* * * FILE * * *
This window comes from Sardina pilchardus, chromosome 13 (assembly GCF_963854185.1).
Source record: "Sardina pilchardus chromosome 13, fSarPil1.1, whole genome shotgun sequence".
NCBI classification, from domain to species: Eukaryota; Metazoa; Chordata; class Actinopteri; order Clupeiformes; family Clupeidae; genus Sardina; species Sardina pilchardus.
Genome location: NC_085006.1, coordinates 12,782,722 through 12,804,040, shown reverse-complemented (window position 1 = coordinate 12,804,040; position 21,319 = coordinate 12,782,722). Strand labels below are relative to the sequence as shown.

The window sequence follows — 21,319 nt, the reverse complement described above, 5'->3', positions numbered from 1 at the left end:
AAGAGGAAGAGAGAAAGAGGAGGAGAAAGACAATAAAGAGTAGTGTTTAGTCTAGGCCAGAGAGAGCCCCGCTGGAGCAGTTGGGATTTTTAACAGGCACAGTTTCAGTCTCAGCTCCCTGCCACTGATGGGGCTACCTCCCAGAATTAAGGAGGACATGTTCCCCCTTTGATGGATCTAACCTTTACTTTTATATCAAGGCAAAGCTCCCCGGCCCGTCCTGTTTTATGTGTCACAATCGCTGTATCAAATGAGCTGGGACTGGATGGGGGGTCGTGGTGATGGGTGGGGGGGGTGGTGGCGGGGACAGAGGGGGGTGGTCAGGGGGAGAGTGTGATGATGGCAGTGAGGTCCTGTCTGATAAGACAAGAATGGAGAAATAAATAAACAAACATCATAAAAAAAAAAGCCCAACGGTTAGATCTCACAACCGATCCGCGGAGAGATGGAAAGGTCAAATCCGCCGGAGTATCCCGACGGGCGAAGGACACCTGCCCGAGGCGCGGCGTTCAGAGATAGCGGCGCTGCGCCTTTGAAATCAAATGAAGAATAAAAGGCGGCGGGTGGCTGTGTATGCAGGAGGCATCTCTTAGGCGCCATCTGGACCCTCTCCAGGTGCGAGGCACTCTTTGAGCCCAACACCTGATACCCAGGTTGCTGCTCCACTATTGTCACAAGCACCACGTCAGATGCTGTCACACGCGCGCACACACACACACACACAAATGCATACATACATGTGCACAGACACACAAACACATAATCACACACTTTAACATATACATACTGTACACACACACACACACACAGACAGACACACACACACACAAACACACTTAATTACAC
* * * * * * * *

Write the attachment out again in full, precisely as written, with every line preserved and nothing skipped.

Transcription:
This window comes from Sardina pilchardus, chromosome 13 (assembly GCF_963854185.1).
Source record: "Sardina pilchardus chromosome 13, fSarPil1.1, whole genome shotgun sequence".
NCBI classification, from domain to species: Eukaryota; Metazoa; Chordata; class Actinopteri; order Clupeiformes; family Clupeidae; genus Sardina; species Sardina pilchardus.
Genome location: NC_085006.1, coordinates 12,782,722 through 12,804,040, shown reverse-complemented (window position 1 = coordinate 12,804,040; position 21,319 = coordinate 12,782,722). Strand labels below are relative to the sequence as shown.

The window sequence follows — 21,319 nt, the reverse complement described above, 5'->3', positions numbered from 1 at the left end:
AAGAGGAAGAGAGAAAGAGGAGGAGAAAGACAATAAAGAGTAGTGTTTAGTCTAGGCCAGAGAGAGCCCCGCTGGAGCAGTTGGGATTTTTAACAGGCACAGTTTCAGTCTCAGCTCCCTGCCACTGATGGGGCTACCTCCCAGAATTAAGGAGGACATGTTCCCCCTTTGATGGATCTAACCTTTACTTTTATATCAAGGCAAAGCTCCCCGGCCCGTCCTGTTTTATGTGTCACAATCGCTGTATCAAATGAGCTGGGACTGGATGGGGGGTCGTGGTGATGGGTGGGGGGGGTGGTGGCGGGGACAGAGGGGGGTGGTCAGGGGGAGAGTGTGATGATGGCAGTGAGGTCCTGTCTGATAAGACAAGAATGGAGAAATAAATAAACAAACATCATAAAAAAAAAAGCCCAACGGTTAGATCTCACAACCGATCCGCGGAGAGATGGAAAGGTCAAATCCGCCGGAGTATCCCGACGGGCGAAGGACACCTGCCCGAGGCGCGGCGTTCAGAGATAGCGGCGCTGCGCCTTTGAAATCAAATGAAGAATAAAAGGCGGCGGGTGGCTGTGTATGCAGGAGGCATCTCTTAGGCGCCATCTGGACCCTCTCCAGGTGCGAGGCACTCTTTGAGCCCAACACCTGATACCCAGGTTGCTGCTCCACTATTGTCACAAGCACCACGTCAGATGCTGTCACACGCGCGCACACACACACACACACAAATGCATACATACATGTGCACAGACACACAAACACATAATCACACACTTTAACATATACATACTGTACACACACACACACACACAGACAGACACACACACACACAAACACACTTAATTACAC